Judging by the recent pronouncements of federal ministers, politics seems set to dominate over policy again next year. If the government gets its way, the two by-elections of late-2017 will be followed by five more in the first half of 2018, four involving Labor MPs and the other an independent. The government will use its restored parliamentary majority to refer the five to the High Court while blocking the referral of any more of its own who remain under a citizenship cloud.
In the lead-up to the South Australian election in March, the Turnbull government will continue its political attack on the Weatherill government for its pro-renewables energy policy, stymying any prospect of a national bipartisanship approach. And, based on the precedent set by the government in the Sam Dastyari case, the federal opposition will seek to hound out of parliament any Coalition member who behaves badly.
Yet last Saturday's Bennelong by-election and Monday's mid-year economic and fiscal outlook (MYEFO) contain sobering policy messages for both major political parties. Each has hailed the 5 per cent swing against the government as a terrific result. But Bennelong was unusual for several reasons. First, instead fielding a newcomer, the government candidate was a well-known incumbent, minimising any swing against it.
Second, as in the New England by-election, there was no anti-government hostility associated with the calling of the Bennelong by-election, as would be the case of an early retirement from parliament. If anything, voters were sympathetic to the incumbent being forced to go back to the people so quickly.
Third, traditional supporters of the government knew they could not afford to lodge the usual protest vote, since the loss of Bennelong would destabilise the government. In all these circumstances, a 5 per cent swing against the government is nothing for the Coalition to celebrate.
But nor should Labor be popping the champagne corks. Concealed by the aggregate swing were huge variations among polling places – ranging from a two-party-preferred swing to Labor of 12 per cent to a small swing to the government.
These variations can be substantially explained by a single factor – ethnicity. Polling places with a large ethnic Chinese population swung strongly to Labor. A repeat of anything like that in ethnic communities around Australia in the next federal election would result in the Turnbull government losing at least three of the four seats needed for a change of government – Chisholm, Banks and Reid.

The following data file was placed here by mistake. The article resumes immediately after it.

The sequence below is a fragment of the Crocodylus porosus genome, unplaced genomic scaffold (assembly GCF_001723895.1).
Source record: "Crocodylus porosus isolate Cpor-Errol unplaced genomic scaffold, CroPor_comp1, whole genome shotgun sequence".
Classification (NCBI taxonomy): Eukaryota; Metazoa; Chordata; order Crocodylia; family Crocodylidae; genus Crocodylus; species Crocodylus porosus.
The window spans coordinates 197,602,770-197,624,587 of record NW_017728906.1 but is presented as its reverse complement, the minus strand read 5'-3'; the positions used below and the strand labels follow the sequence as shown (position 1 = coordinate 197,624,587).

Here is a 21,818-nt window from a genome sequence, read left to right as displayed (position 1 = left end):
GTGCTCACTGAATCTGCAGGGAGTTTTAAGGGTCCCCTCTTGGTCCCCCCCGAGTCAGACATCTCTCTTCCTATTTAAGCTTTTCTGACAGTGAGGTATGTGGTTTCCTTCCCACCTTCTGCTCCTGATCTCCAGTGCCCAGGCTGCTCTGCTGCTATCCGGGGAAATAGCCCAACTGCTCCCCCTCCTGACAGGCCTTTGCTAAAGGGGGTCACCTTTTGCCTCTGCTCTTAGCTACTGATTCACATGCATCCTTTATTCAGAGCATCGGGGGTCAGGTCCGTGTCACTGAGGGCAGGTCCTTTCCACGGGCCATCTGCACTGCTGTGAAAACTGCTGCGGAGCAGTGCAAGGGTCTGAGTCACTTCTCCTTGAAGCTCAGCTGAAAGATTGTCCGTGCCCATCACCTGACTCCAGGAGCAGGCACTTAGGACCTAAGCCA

However, some booths with large, well-off Anglo populations swung against Labor or barely at all. Labor's story that it would spend more than the Coalition clearly failed to appeal. Simply promising to spend up does not work. Queensland electorates, in particular, are not enamoured with big-spending governments. That's why Labor did poorly in Queensland in the 2016 federal election.
Which brings us to MYEFO. The Turnbull government tipped out to the media for Monday morning headlines a story that through its hard policy work it is cutting gross debt by $23 billion. It turns out that gross debt will not be cut at all, but will increase by $82 billion by 2020-21.
By taking credit for Treasury's changed projections about the state of the economy up to four years from now – projections that must be clouded with uncertainty – the government is continuing the practice of achieving a projected surplus by assumption. Instructively, of the 12 surpluses projected in various budgets since 2010 not one has materialised.
As for its hard work, the government's decisions on spending will actually worsen the deficit by around $2 billion over the forward estimates. Not that the government is getting much help in the senate from Labor and the cross benchers in reining in spending.
Out of the projected surpluses from 2020-21, the government has foreshadowed personal tax cuts for low- and middle-income earners – or more truthfully, taking less tax from them through bracket creep than it had planned to do in the 2017 budget. Since debt continues to accumulate, even under the rosy Treasury assumptions, these tax cuts are being generously paid for out of the incomes of future generations, who will not get a vote at the next election.
Australia continues to live beyond its means, expecting future generations to pay for present living standards. Yesterday's MYEFO continues the fantasy that government debt is under control and that the budget will automatically kick back into surplus towards the end of the four-year budget period. As has been the case for most of this parliament, politics is again trumping policy.